For someone like me, who is self-employed and does the family taxes, there’s not much of a break between when we file last year’s tax returns and when we begin tax preparations for the new year. In fact, the two events overlap one another since I typically don’t get everything filed and sent off until mid-February.
This year, there have been some adjustments to my tax planning though. Here are some of the steps that I’ve taken to update our tax planning situation and ensure things remain on track for the rest of the year.
When doing our taxes for last year, I realized that my wife had paid significantly more in taxes than in previous years. Therefore, I asked her to check the withholding amounts on her W-4. The report came back that her number of exemptions was at zero.
Since we had added another child to our ranks during the year and were now a family of four, having her exemption amount set at zero meant that we were giving the government way more money than we should only to have to wait for it to be returned at the end of the year. Therefore, I asked my wife to bump her withholding amount up by increasing her exemption number to two. I will see how this affects this year’s tax levels and then determine whether we should keep this level, increase it or reduce it.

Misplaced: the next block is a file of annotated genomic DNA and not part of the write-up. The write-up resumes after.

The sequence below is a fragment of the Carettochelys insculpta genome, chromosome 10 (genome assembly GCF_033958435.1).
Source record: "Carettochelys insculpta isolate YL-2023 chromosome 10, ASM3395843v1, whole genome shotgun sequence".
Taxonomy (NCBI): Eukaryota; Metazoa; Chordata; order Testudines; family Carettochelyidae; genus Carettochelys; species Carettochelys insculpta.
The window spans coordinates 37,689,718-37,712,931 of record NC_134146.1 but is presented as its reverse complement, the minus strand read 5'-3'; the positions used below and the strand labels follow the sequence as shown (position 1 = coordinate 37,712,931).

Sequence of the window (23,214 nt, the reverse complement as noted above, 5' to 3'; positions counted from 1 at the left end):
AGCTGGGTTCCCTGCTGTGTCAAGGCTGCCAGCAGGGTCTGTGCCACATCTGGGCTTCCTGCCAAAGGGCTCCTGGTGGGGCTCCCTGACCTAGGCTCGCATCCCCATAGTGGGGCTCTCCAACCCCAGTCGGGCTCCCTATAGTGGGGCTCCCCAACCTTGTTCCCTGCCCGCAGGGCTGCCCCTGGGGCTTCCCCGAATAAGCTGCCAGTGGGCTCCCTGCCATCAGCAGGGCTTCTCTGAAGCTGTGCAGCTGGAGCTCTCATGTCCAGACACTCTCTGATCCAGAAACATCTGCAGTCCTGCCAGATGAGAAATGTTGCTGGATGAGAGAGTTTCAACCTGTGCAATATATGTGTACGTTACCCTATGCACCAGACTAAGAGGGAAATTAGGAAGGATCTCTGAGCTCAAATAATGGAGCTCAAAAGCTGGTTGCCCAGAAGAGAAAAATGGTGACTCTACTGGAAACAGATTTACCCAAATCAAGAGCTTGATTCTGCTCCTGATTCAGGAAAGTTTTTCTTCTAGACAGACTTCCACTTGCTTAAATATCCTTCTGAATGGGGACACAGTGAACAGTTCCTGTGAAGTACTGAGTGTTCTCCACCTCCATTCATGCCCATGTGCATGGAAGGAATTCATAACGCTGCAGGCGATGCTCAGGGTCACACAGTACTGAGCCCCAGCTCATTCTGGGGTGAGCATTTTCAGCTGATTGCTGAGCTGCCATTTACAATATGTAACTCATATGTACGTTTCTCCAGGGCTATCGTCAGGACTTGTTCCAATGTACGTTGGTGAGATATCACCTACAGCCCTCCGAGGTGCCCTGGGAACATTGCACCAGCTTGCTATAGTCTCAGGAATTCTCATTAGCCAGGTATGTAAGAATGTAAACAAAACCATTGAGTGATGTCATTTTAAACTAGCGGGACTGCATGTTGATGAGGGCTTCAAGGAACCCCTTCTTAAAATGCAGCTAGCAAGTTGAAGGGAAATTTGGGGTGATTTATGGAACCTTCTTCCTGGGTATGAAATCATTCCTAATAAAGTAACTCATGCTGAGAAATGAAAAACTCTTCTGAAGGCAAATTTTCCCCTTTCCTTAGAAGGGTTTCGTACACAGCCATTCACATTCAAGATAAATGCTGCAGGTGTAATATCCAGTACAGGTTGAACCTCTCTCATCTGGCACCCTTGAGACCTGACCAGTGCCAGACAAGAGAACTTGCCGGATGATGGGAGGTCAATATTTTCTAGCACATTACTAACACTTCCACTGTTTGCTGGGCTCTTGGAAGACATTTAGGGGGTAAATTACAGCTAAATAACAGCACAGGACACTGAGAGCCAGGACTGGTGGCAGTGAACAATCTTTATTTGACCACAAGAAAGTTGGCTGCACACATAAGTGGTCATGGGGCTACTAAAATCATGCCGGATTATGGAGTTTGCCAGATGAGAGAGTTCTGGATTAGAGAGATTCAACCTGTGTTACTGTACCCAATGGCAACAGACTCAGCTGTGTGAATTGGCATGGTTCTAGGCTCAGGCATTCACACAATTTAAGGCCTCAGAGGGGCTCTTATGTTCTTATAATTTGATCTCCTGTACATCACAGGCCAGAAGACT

As a self-employed person myself, I don’t have an employer upon whom I can rely to handle my payroll tax deductions. This duty is left up to me. I therefore utilize a self-created equation to factor federal and state income taxes as well as employment taxes into my income. This year though, since the payroll tax amount has moved back its previous levels, increasing by 2 percent, I’ve had to adjust my payroll tax calculation along with it. This helps me stay on track with my withholding throughout the year and avoid being too far over or under in this particular area.
In my opinion, it’s never too early to begin sorting, saving, and organizing my various tax deduction records. Especially when it comes to my self-employed business deductions, which can be comprised of a multitude of smaller items, I like to get a jump on accumulating such items at the start of the year. This way I have a running total that I can factor into that self-employment tax withholding calculation I mentioned earlier. Doing this makes my withholding amount even more accurate and means that come filing season, I have a clearer picture of exactly what I owe to the government.
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The author is not a licensed financial or tax professional. The information provided in this article is for informational purposes only and does not constitute legal, financial or tax advice. Any action taken by the reader due to the information provided in this article is solely at the reader’s discretion.